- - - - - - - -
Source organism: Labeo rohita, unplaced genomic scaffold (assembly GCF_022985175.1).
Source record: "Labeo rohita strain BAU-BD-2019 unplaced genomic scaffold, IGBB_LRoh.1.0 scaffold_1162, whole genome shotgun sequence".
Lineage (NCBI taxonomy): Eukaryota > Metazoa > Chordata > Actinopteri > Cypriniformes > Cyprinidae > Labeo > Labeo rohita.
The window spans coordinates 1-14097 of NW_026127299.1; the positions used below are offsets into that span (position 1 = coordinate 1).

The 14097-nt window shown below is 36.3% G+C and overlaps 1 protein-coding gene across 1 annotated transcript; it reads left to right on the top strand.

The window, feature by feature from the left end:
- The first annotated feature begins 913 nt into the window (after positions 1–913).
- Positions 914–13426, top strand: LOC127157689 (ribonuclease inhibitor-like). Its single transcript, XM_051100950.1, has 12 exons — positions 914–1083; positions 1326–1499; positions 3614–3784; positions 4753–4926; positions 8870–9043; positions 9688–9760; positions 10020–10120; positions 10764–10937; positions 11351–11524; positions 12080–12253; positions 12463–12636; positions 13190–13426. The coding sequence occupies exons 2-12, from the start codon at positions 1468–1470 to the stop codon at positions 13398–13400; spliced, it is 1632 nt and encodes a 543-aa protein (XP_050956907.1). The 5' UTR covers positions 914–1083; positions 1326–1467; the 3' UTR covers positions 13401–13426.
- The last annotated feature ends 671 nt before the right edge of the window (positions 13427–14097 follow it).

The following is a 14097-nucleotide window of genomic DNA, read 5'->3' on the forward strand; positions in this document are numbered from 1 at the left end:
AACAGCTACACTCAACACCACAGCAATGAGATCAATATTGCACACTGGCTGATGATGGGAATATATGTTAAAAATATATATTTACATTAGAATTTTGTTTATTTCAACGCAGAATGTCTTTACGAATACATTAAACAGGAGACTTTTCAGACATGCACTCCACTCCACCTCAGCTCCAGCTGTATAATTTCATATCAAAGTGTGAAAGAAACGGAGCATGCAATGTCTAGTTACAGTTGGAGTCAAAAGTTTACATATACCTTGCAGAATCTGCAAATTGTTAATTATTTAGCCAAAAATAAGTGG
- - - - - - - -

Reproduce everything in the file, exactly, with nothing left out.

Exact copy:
Source organism: Labeo rohita, unplaced genomic scaffold (assembly GCF_022985175.1).
Source record: "Labeo rohita strain BAU-BD-2019 unplaced genomic scaffold, IGBB_LRoh.1.0 scaffold_1162, whole genome shotgun sequence".
Lineage (NCBI taxonomy): Eukaryota > Metazoa > Chordata > Actinopteri > Cypriniformes > Cyprinidae > Labeo > Labeo rohita.
The window spans coordinates 1-14097 of NW_026127299.1; the positions used below are offsets into that span (position 1 = coordinate 1).

The 14097-nt window shown below is 36.3% G+C and overlaps 1 protein-coding gene across 1 annotated transcript; it reads left to right on the top strand.

The window, feature by feature from the left end:
- The first annotated feature begins 913 nt into the window (after positions 1–913).
- Positions 914–13426, top strand: LOC127157689 (ribonuclease inhibitor-like). Its single transcript, XM_051100950.1, has 12 exons — positions 914–1083; positions 1326–1499; positions 3614–3784; positions 4753–4926; positions 8870–9043; positions 9688–9760; positions 10020–10120; positions 10764–10937; positions 11351–11524; positions 12080–12253; positions 12463–12636; positions 13190–13426. The coding sequence occupies exons 2-12, from the start codon at positions 1468–1470 to the stop codon at positions 13398–13400; spliced, it is 1632 nt and encodes a 543-aa protein (XP_050956907.1). The 5' UTR covers positions 914–1083; positions 1326–1467; the 3' UTR covers positions 13401–13426.
- The last annotated feature ends 671 nt before the right edge of the window (positions 13427–14097 follow it).

The following is a 14097-nucleotide window of genomic DNA, read 5'->3' on the forward strand; positions in this document are numbered from 1 at the left end:
AACAGCTACACTCAACACCACAGCAATGAGATCAATATTGCACACTGGCTGATGATGGGAATATATGTTAAAAATATATATTTACATTAGAATTTTGTTTATTTCAACGCAGAATGTCTTTACGAATACATTAAACAGGAGACTTTTCAGACATGCACTCCACTCCACCTCAGCTCCAGCTGTATAATTTCATATCAAAGTGTGAAAGAAACGGAGCATGCAATGTCTAGTTACAGTTGGAGTCAAAAGTTTACATATACCTTGCAGAATCTGCAAATTGTTAATTATTTAGCCAAAAATAAGTGG